Caspar Bowden, one of the most remarkable people I’ve been lucky to know, has died. His Wikipedia entry summarises his remarkable, highly-principled life and his accomplishments. I first met him in 1999 when campaigning against the Regulation of Investigatory Powers bill which was then on its way through a clueless UK parliament.
He was an extraordinarily serious man in whose company, I always felt slightly frivolous by comparison. But his seriousness derived from a deeply perceptive and informed concern about the scale of the surveillance nightmare into which we were sleepwalking — a concern that was amply corroborated by the Snowden revelations.
Caspar and I were both speakers at the conference in Copenhagen University held in December 2013 to mark the centenary of the Bohr model of the atom. I was lecturing on “Neils Bohr as a public intellectual” and in the course of my talk I slipped in a small but heartfelt tribute to Caspar:
On the face of it, it might seem that we have plenty of scientifically- and technologically literate public intellectuals: television and other mass media are awash with media superstars like Brian Cox, the rock-musician-turned-physicist who has been wowing British TV audiences for what seems like an eternity. Other cultures doubtless have their own equivalents.
The problem is that scientists like Cox are not really public intellectuals, because what they are doing is just explaining their disciplines to a general audience rather than engaging with the thorny public issues that science and technology now poses. What they do is important and often delightful in its way, but it’s not the heavy lifting that needs to be done.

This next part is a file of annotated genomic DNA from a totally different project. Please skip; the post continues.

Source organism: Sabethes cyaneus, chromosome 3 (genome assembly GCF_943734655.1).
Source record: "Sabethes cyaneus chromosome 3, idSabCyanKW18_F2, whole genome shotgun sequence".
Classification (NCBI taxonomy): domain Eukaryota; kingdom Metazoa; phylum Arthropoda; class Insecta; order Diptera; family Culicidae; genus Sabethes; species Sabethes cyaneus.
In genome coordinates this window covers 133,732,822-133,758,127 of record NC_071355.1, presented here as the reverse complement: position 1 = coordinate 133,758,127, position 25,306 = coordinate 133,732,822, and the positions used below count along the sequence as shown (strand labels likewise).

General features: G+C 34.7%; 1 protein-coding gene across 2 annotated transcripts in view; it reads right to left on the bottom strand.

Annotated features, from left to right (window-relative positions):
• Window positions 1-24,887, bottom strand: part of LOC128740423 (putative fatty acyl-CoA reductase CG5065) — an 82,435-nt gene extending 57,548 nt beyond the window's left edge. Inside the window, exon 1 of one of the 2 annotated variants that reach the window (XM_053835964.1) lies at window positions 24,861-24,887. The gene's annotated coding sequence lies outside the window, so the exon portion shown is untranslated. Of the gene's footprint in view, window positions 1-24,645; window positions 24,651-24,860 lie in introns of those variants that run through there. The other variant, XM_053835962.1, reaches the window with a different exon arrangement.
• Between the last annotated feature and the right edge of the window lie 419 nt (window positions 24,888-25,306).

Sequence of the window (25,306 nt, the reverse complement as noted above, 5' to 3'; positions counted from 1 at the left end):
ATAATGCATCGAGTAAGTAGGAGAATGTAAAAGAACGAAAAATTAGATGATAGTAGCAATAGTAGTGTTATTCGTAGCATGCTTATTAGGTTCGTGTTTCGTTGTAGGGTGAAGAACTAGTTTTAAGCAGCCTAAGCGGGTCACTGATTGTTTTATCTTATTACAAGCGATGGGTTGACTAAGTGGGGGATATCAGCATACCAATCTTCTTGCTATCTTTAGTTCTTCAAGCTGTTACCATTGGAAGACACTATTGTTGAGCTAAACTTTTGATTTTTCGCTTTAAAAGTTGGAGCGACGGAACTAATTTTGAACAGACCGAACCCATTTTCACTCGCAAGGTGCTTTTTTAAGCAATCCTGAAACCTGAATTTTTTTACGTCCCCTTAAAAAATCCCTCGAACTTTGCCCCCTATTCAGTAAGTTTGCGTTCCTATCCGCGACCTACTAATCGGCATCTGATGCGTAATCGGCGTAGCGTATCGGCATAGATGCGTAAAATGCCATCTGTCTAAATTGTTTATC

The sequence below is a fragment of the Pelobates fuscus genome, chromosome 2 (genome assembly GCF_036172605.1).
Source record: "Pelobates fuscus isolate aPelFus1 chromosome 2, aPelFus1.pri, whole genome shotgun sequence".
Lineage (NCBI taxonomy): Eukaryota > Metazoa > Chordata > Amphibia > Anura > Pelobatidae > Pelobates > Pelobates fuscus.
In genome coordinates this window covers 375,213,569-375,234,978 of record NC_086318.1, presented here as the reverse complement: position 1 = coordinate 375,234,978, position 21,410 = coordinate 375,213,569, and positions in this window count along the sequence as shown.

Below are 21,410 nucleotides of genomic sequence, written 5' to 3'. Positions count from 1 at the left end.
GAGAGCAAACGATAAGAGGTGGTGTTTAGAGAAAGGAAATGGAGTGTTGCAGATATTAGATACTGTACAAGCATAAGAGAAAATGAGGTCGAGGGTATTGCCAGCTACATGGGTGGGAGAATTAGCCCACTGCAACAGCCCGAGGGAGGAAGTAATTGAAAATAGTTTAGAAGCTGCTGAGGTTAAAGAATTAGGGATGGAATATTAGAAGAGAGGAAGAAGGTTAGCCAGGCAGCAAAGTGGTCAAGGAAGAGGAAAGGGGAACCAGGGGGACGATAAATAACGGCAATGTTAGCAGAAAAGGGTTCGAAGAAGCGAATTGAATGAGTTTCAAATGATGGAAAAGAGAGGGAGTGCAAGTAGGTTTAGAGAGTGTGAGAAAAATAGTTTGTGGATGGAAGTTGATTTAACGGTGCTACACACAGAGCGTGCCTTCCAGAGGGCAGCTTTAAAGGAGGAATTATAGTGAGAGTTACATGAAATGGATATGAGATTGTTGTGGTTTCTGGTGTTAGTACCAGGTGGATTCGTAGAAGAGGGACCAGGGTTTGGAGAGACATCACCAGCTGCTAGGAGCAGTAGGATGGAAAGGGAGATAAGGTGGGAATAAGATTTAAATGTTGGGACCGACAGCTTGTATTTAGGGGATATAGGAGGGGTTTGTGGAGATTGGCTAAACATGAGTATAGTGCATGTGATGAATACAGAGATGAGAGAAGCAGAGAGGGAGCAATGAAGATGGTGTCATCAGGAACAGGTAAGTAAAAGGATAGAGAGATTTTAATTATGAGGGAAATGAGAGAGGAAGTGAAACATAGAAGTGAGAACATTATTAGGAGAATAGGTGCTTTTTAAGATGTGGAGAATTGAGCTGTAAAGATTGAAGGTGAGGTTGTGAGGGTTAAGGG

A very good example of this heavy lifting is the work done by Caspar Bowden in unravelling the real nature and implications of NSA surveillance. This is difficult and often unrewarded labour but it’s what democracies need. And it’s only when one sees what’s involved that one really appreciates why people might settle for the comfortable option of media stardom rather than getting down and dirty in the public marketplace of ideas.
Caspar had seemed very depressed during the conference, so one reason for mentioning him was to cheer him up and let him know that some people really valued his work.
Later, he emailed me:
I missed your talk because I had promised my wife 1st proper holiday in 2 yrs and only way to make flights work affordably.
I haven’t justified my inlcusion – yet, but I take it as a spur to fulfil some rather late developing potential. I have consciously tried to re-read Arendt, Russell, Orwell, Lippmann and Chomsky over last few years. Almost more fun reading between the lines of what even they seemed to regard as unsayable about the power systems of their time, and why.
Failing my Maths Tripos 30 years ago has been both a curse (much time wasted in rather pointless jobs and many jobs inaccessible still) and a blessing (it saved me from specialisation and I can read as eclectically as I like).
With Caspar’s passing we have lost someone brave and significant. May he rest in peace.
Ross Anderson has written a lovely obituary in the Guardian.
Later Thanks to James Miller for spotting the incorrect link to Caspar’s Wikipedia entry. Now fixed.